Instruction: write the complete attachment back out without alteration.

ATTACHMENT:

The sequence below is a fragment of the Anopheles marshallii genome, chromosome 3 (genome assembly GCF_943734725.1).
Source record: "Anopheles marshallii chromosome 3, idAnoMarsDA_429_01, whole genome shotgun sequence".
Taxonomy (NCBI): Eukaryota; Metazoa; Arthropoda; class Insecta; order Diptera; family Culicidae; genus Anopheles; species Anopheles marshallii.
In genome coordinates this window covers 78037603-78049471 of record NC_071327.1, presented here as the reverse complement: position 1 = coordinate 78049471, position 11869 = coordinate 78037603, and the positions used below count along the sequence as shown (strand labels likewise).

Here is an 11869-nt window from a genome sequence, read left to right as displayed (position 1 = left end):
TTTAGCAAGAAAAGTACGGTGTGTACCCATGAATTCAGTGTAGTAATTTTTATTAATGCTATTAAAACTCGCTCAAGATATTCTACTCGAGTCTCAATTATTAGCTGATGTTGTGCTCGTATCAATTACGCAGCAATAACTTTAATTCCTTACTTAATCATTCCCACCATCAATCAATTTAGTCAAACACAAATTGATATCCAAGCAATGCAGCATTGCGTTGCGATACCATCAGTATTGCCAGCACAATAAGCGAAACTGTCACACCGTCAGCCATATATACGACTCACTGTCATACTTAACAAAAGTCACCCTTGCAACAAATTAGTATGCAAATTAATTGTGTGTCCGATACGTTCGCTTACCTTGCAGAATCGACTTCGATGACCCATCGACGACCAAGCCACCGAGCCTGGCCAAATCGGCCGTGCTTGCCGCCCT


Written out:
The sequence below is a fragment of the Anopheles marshallii genome, chromosome 3 (genome assembly GCF_943734725.1).
Source record: "Anopheles marshallii chromosome 3, idAnoMarsDA_429_01, whole genome shotgun sequence".
Taxonomy (NCBI): Eukaryota; Metazoa; Arthropoda; class Insecta; order Diptera; family Culicidae; genus Anopheles; species Anopheles marshallii.
In genome coordinates this window covers 78037603-78049471 of record NC_071327.1, presented here as the reverse complement: position 1 = coordinate 78049471, position 11869 = coordinate 78037603, and the positions used below count along the sequence as shown (strand labels likewise).

Here is an 11869-nt window from a genome sequence, read left to right as displayed (position 1 = left end):
TTTAGCAAGAAAAGTACGGTGTGTACCCATGAATTCAGTGTAGTAATTTTTATTAATGCTATTAAAACTCGCTCAAGATATTCTACTCGAGTCTCAATTATTAGCTGATGTTGTGCTCGTATCAATTACGCAGCAATAACTTTAATTCCTTACTTAATCATTCCCACCATCAATCAATTTAGTCAAACACAAATTGATATCCAAGCAATGCAGCATTGCGTTGCGATACCATCAGTATTGCCAGCACAATAAGCGAAACTGTCACACCGTCAGCCATATATACGACTCACTGTCATACTTAACAAAAGTCACCCTTGCAACAAATTAGTATGCAAATTAATTGTGTGTCCGATACGTTCGCTTACCTTGCAGAATCGACTTCGATGACCCATCGACGACCAAGCCACCGAGCCTGGCCAAATCGGCCGTGCTTGCCGCCCT